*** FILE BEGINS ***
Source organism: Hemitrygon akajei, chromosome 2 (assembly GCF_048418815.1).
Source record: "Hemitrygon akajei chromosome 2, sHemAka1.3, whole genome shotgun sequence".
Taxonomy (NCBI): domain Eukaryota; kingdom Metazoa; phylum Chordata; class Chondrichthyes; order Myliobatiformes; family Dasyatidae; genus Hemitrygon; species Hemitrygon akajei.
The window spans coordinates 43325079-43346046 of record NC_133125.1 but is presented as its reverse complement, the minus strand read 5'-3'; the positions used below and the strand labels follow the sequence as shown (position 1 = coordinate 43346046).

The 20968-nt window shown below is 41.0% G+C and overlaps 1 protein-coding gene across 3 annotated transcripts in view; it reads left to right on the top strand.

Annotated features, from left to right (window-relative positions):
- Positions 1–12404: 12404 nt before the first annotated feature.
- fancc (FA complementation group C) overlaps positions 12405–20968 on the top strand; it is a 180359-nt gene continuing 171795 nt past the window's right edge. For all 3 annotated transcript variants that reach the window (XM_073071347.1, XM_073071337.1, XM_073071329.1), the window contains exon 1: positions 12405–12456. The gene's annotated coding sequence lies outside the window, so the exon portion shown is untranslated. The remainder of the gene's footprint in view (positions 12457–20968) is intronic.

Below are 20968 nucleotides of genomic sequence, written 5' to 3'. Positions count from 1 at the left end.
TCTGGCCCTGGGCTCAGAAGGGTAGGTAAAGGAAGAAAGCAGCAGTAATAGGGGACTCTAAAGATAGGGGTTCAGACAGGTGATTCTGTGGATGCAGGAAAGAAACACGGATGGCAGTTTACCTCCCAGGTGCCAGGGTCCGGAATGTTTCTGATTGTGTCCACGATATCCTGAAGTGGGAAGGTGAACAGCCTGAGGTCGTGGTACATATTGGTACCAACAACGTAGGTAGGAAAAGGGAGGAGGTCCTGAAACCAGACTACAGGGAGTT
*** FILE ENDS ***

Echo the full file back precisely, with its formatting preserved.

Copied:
Source organism: Hemitrygon akajei, chromosome 2 (assembly GCF_048418815.1).
Source record: "Hemitrygon akajei chromosome 2, sHemAka1.3, whole genome shotgun sequence".
Taxonomy (NCBI): domain Eukaryota; kingdom Metazoa; phylum Chordata; class Chondrichthyes; order Myliobatiformes; family Dasyatidae; genus Hemitrygon; species Hemitrygon akajei.
The window spans coordinates 43325079-43346046 of record NC_133125.1 but is presented as its reverse complement, the minus strand read 5'-3'; the positions used below and the strand labels follow the sequence as shown (position 1 = coordinate 43346046).

The 20968-nt window shown below is 41.0% G+C and overlaps 1 protein-coding gene across 3 annotated transcripts in view; it reads left to right on the top strand.

Annotated features, from left to right (window-relative positions):
- Positions 1–12404: 12404 nt before the first annotated feature.
- fancc (FA complementation group C) overlaps positions 12405–20968 on the top strand; it is a 180359-nt gene continuing 171795 nt past the window's right edge. For all 3 annotated transcript variants that reach the window (XM_073071347.1, XM_073071337.1, XM_073071329.1), the window contains exon 1: positions 12405–12456. The gene's annotated coding sequence lies outside the window, so the exon portion shown is untranslated. The remainder of the gene's footprint in view (positions 12457–20968) is intronic.

Below are 20968 nucleotides of genomic sequence, written 5' to 3'. Positions count from 1 at the left end.
TCTGGCCCTGGGCTCAGAAGGGTAGGTAAAGGAAGAAAGCAGCAGTAATAGGGGACTCTAAAGATAGGGGTTCAGACAGGTGATTCTGTGGATGCAGGAAAGAAACACGGATGGCAGTTTACCTCCCAGGTGCCAGGGTCCGGAATGTTTCTGATTGTGTCCACGATATCCTGAAGTGGGAAGGTGAACAGCCTGAGGTCGTGGTACATATTGGTACCAACAACGTAGGTAGGAAAAGGGAGGAGGTCCTGAAACCAGACTACAGGGAGTT